I fabricate each instrument with hand tools, building one of a kind instruments, one instrument at a time... I start by developing a full-scale drawing of each instrument, specifying materials, ornamentation, and electronics (if called for).... I fabricate all patterns and moulds, bend the sides dry in the traditional Spanish method, hand split all braces and structural members, and fabricate all ornamentation and inlay. I compute each fret scale individually and select the scale relative to the needs and desires of the player... the instrument featured here is a short scale, contemporary classical designed to accommodate the needs of a professional player of small stature with tiny hands.
The slightly radiused (approximately a 24" radius) fingerboard is of Gaboon Ebony (Diospyros piscatoria). A radiused fingerboard is highly unusual on a classical guitar. (The flammed maple fingerboard binding is unusual as well.) In this case it facilitates the player's left hand technique, but does not seem to effect the right hand adversely, and, in fact, stiffens the neck, improving sustain. I build from materials selected from the finest imported and domestic tonewoods.... I personally split, cut, stored, and seasoned all of the materials in my instruments. The spruce and hardwoods are seasoned in a controlled environment (temperature averages 70 degrees and relative humidity is maintained at 50%) to ensure stability. I am currently building with materials that have been seasoned a minimum of twenty years in this controlled environment. The hardwood used for the back and sides of the instrument pictured here is Acacia Koa ; it is extraordinarily well flamed. It is unusual for the medullary rays in deciduous woods to be so dramatically pronounced.
The Acacia Koa was cut on the big island of Hawaii, in 1969. The soundboard is fabricated from Sitka spruce (Picea Sitchensis) from northwestern Alaska, it too features a high incidence of medullary rays, (due in part to the perfect quarter sawing of the timber); it was cut into billets and has been seasoning since 1975. About eight years ago it was resawn into bookmatched tops, (2 pieces approximately 6mm thick), the endgrain was sealed, and the matched sets were stickered and stacked for final acclimatization. Even the ebony, which is very difficult to season, had been sealed with beeswax, stacked and stored since the early 1970's. The same is true of the Brazilian rosewood (Dalbergia nigra) used to fabricate the bridge, it is perfectly quartered and hand split of materials I gathered many, many years ago.

The bindings on this instrument are highly flamed Eastern Hard Maple (Acer saccharum) (it is extremely difficult to bend) and the purflings are fabricated from American holly veneer (Ilex opaca) dyed with aniline stains. The rosette is fabricated from dyed holly veneer as well; it is a marquetry design based upon a traditional needlepoint pattern. The ivory used to adorn the tieblock of the bridge, the heelcap, the nut, and saddle is African in origin and was purchased from game rangers in Botswana.... It is legal ivory from the culled herds of the early 1970's. When my current supplies of ivory and endangered tropical hardwoods are exhausted, I will no longer seek to acquire them, nor will I build with them any more. We must preserve the planet and its inhabitants....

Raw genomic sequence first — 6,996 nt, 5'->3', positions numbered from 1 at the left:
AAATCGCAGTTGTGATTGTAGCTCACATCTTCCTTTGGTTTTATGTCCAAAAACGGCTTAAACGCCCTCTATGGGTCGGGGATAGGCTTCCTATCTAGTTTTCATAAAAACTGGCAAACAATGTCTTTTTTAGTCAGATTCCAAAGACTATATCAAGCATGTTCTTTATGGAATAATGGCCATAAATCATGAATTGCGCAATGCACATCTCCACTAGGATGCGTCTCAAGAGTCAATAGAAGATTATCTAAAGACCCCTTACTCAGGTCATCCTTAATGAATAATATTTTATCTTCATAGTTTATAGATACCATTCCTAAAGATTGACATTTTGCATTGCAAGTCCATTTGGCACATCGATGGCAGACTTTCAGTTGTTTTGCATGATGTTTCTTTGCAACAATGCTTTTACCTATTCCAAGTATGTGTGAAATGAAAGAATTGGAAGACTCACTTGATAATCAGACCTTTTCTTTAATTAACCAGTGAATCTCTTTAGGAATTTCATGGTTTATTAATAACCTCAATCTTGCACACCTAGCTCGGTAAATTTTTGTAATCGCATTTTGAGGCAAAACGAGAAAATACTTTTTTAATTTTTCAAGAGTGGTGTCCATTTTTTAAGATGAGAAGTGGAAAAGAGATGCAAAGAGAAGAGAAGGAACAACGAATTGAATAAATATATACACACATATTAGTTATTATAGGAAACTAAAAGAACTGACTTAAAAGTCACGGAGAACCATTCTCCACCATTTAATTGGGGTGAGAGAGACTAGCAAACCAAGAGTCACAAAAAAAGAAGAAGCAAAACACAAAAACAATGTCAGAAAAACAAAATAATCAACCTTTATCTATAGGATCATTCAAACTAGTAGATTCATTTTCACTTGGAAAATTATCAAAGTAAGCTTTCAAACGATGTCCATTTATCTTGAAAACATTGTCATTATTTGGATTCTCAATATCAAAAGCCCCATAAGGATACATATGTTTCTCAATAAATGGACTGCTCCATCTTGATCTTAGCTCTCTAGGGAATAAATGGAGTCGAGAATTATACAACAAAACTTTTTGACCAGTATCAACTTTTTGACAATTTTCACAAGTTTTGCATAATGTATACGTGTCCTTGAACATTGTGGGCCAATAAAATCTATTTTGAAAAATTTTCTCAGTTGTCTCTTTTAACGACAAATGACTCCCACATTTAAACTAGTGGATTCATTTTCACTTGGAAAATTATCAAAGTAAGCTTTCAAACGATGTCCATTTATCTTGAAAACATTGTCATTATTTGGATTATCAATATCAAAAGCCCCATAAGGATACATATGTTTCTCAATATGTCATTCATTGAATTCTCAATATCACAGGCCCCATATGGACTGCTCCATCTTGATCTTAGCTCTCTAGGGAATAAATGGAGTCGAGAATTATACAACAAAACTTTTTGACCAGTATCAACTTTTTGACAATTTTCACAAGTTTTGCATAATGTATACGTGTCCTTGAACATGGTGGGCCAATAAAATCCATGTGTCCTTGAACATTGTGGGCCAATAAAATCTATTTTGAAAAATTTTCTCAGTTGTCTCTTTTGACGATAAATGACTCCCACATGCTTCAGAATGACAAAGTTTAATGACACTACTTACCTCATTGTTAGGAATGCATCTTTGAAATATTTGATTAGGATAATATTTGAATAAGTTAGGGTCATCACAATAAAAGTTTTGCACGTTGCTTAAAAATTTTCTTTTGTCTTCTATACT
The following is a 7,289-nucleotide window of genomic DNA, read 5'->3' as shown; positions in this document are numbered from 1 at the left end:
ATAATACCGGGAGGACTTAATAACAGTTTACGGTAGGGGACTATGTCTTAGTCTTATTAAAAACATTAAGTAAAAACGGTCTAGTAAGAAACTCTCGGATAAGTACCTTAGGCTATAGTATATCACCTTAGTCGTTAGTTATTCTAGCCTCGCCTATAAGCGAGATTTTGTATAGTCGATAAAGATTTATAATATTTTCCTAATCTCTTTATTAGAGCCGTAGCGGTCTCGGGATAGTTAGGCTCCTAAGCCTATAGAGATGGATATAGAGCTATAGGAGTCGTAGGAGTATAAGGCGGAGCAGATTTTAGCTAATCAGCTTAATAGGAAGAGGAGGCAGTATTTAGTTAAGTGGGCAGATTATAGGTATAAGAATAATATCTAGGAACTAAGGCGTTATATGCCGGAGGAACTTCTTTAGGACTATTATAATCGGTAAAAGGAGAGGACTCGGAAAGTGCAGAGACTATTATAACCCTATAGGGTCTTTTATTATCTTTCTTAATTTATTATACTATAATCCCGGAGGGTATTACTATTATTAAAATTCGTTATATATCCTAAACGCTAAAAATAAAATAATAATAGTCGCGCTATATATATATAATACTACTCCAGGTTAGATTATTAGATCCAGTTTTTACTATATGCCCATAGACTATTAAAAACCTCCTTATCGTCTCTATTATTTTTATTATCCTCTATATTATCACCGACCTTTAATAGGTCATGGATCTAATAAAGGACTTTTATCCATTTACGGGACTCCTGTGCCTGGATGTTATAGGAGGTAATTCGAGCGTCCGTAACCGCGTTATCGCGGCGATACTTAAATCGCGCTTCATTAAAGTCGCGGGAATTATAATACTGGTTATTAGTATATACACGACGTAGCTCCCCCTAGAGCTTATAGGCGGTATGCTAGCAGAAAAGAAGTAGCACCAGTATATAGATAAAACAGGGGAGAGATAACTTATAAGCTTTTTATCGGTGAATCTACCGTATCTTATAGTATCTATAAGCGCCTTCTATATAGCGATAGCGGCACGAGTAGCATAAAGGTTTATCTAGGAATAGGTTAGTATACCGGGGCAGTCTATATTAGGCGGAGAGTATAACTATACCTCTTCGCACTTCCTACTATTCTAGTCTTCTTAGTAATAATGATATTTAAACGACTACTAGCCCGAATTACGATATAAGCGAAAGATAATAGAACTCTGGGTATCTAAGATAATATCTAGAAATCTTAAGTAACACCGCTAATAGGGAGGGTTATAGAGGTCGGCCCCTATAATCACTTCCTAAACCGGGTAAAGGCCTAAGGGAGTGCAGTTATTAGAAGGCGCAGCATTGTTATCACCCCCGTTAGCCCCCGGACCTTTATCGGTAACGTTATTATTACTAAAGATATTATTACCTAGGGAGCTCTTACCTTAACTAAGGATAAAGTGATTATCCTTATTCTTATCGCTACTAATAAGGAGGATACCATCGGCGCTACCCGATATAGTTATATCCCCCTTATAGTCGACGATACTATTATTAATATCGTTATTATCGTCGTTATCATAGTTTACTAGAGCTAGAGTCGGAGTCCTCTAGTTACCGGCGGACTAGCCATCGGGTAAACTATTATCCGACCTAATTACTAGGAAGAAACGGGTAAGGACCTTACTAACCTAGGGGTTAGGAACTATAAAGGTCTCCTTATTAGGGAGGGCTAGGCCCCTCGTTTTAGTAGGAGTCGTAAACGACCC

This instrument is finished with a synthetic. I used nitro-cellulose lacquer. Traditionally classical guitars and the instruments of antiquity were finished with oil varnishes on the back and sides, and a spirit varnish of shellac and denatured alcohol was used to "french polish" the top. While both of these traditional finishes are very fine indeed, they present a special set of problems in the contemporary environment. Varnish by its very nature never really dries thoroughly, and often becomes sticky and gummy with age. There are some good modern varnishes that have excellent clarity and drying properties... and on many instruments I employ their use. I use French polish as well, typically on concert quality instruments and historical reproductions. French polish, however, while it does tend to allow for better tone, is a very delicate finish. It clouds if exposed to moisture and, because it is so thin when properly applied, does little to protect the soundboard. Thus, over the years, I have managed to develop a special recipe that uses synthetic lacquers in much the same way that French polish is used. It is applied with a pad like French polish and uses a special blend of solvents, and retarders to slow down its otherwise rapid drying time. This allows for a controlled, methodical buildup, yielding an onion skin thin film finish that is capable of being buffed to a high gloss. It is essentially as thin as French polish, but is much more durable. It is more moisture resistant, and once cured, provides characteristics similar to those of the finest French polish. In my estimation, this synthetic finish has only one drawback ... it does not impart the same richness of amber coloring to the work. However, this patina can be approximated by tinting the fluid prior to application. All things considered, I feel it is a very practical alternative to problem ridden traditional finishes, and thus the better choice for instruments used in a commercial environment.

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